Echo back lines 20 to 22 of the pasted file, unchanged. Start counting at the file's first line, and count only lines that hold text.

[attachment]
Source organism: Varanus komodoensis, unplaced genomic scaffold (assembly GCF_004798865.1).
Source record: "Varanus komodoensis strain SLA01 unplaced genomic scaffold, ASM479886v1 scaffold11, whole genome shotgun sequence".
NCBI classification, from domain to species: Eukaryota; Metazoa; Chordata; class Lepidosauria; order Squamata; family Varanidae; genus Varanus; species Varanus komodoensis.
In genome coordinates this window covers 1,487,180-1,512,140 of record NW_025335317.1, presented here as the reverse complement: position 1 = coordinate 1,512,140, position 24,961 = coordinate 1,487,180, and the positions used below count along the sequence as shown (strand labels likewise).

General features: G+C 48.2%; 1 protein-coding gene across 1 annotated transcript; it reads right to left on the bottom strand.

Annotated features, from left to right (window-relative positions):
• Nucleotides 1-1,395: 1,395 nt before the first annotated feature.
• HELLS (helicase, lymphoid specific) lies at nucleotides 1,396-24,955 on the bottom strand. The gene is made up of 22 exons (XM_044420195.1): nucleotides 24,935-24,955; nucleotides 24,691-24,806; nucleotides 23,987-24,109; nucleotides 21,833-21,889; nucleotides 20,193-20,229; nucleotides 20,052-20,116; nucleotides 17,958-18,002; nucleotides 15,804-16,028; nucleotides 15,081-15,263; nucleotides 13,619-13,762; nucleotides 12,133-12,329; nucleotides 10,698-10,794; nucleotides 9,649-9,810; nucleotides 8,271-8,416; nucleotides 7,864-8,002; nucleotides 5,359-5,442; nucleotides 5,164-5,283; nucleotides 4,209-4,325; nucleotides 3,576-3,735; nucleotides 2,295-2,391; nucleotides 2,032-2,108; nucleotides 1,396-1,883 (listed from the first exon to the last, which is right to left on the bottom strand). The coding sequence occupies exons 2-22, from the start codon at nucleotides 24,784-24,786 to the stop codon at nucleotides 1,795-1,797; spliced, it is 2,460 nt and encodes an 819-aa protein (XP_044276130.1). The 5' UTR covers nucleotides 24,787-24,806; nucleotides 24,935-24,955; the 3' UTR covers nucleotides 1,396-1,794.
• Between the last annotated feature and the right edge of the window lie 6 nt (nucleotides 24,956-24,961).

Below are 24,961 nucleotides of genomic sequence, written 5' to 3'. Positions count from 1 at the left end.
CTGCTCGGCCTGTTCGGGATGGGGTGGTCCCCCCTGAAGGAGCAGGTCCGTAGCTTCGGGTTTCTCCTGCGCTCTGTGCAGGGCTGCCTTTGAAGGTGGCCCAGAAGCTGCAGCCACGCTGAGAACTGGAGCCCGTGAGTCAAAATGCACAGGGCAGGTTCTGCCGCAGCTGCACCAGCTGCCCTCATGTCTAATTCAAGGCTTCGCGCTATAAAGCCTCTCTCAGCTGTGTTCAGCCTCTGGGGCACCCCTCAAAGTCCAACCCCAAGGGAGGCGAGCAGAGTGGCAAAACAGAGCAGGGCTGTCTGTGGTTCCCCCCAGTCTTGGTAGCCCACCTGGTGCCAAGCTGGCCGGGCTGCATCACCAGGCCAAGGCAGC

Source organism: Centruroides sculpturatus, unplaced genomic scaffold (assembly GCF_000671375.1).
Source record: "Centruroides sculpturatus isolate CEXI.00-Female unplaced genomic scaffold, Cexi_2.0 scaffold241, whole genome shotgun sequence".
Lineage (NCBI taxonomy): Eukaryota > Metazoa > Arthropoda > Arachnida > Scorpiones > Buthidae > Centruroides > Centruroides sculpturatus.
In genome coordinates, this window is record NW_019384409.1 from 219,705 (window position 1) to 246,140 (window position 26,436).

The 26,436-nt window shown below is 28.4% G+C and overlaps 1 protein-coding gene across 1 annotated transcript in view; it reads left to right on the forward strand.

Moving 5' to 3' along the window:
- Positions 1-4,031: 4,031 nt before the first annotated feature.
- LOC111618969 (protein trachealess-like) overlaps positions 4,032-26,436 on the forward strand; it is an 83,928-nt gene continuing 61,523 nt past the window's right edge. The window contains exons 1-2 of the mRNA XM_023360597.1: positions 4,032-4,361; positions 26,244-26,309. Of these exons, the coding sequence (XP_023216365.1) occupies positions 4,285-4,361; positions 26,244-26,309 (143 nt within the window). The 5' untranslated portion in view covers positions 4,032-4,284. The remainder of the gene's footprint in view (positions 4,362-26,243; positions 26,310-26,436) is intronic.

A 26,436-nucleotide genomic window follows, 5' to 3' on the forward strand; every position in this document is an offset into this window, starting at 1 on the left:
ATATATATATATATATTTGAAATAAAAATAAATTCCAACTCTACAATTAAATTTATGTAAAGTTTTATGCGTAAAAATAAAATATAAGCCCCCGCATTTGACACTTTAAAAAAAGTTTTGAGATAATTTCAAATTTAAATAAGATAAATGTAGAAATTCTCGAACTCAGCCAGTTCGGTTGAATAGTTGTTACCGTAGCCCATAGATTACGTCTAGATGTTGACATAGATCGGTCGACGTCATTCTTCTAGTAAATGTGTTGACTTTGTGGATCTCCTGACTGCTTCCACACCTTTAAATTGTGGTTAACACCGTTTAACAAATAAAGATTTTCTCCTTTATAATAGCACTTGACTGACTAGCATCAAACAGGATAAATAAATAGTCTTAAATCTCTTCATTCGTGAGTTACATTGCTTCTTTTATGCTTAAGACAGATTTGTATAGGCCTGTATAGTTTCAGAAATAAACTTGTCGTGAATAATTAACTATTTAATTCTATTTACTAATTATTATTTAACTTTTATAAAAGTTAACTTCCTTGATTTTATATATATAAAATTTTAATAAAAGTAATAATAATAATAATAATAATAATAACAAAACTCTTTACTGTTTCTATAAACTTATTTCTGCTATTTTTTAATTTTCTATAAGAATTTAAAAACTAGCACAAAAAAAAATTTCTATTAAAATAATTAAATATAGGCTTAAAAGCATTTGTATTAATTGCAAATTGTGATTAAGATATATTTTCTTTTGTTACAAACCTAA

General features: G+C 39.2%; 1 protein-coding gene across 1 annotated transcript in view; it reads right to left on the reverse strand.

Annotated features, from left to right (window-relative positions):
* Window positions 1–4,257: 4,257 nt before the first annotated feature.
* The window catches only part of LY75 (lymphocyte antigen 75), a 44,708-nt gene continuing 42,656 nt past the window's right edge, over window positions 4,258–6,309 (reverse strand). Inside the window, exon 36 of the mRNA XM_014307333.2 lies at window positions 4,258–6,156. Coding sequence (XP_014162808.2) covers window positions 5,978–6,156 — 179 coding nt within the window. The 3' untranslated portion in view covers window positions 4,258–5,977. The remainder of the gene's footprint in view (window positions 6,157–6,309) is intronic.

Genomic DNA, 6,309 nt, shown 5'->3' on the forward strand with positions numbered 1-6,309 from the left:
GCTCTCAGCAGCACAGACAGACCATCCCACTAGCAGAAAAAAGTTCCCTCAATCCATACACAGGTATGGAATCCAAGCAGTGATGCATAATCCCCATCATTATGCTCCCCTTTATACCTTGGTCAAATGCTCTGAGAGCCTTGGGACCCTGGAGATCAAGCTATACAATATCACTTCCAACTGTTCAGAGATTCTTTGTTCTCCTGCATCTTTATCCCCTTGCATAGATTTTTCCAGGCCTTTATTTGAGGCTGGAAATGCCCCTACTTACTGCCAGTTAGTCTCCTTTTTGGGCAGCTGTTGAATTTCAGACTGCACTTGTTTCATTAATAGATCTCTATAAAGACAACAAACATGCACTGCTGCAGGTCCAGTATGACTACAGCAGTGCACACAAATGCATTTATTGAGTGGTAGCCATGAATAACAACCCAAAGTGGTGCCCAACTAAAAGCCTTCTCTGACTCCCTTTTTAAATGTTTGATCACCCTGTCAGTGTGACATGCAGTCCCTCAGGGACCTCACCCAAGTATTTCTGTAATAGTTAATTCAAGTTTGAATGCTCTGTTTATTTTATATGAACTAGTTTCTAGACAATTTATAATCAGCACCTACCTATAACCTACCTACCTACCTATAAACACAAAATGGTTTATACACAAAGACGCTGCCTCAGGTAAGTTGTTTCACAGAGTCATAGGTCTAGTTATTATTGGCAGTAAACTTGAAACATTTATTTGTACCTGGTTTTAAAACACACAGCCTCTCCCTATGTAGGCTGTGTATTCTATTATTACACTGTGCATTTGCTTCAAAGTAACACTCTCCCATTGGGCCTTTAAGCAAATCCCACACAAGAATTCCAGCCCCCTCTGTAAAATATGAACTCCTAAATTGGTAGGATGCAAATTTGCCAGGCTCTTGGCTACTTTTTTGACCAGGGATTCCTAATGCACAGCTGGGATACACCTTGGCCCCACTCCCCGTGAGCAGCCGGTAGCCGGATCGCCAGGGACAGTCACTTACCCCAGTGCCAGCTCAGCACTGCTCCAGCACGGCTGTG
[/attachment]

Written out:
A 26,436-nucleotide genomic window follows, 5' to 3' on the forward strand; every position in this document is an offset into this window, starting at 1 on the left:
ATATATATATATATATTTGAAATAAAAATAAATTCCAACTCTACAATTAAATTTATGTAAAGTTTTATGCGTAAAAATAAAATATAAGCCCCCGCATTTGACACTTTAAAAAAAGTTTTGAGATAATTTCAAATTTAAATAAGATAAATGTAGAAATTCTCGAACTCAGCCAGTTCGGTTGAATAGTTGTTACCGTAGCCCATAGATTACGTCTAGATGTTGACATAGATCGGTCGACGTCATTCTTCTAGTAAATGTGTTGACTTTGTGGATCTCCTGACTGCTTCCACACCTTTAAATTGTGGTTAACACCGTTTAACAAATAAAGATTTTCTCCTTTATAATAGCACTTGACTGACTAGCATCAAACAGGATAAATAAATAGTCTTAAATCTCTTCATTCGTGAGTTACATTGCTTCTTTTATGCTTAAGACAGATTTGTATAGGCCTGTATAGTTTCAGAAATAAACTTGTCGTGAATAATTAACTATTTAATTCTATTTACTAATTATTATTTAACTTTTATAAAAGTTAACTTCCTTGATTTTATATATATAAAATTTTAATAAAAGTAATAATAATAATAATAATAATAATAACAAAACTCTTTACTGTTTCTATAAACTTATTTCTGCTATTTTTTAATTTTCTATAAGAATTTAAAAACTAGCACAAAAAAAAATTTCTATTAAAATAATTAAATATAGGCTTAAAAGCATTTGTATTAATTGCAAATTGTGATTAAGATATATTTTCTTTTGTTACAAACCTAA

General features: G+C 39.2%; 1 protein-coding gene across 1 annotated transcript in view; it reads right to left on the reverse strand.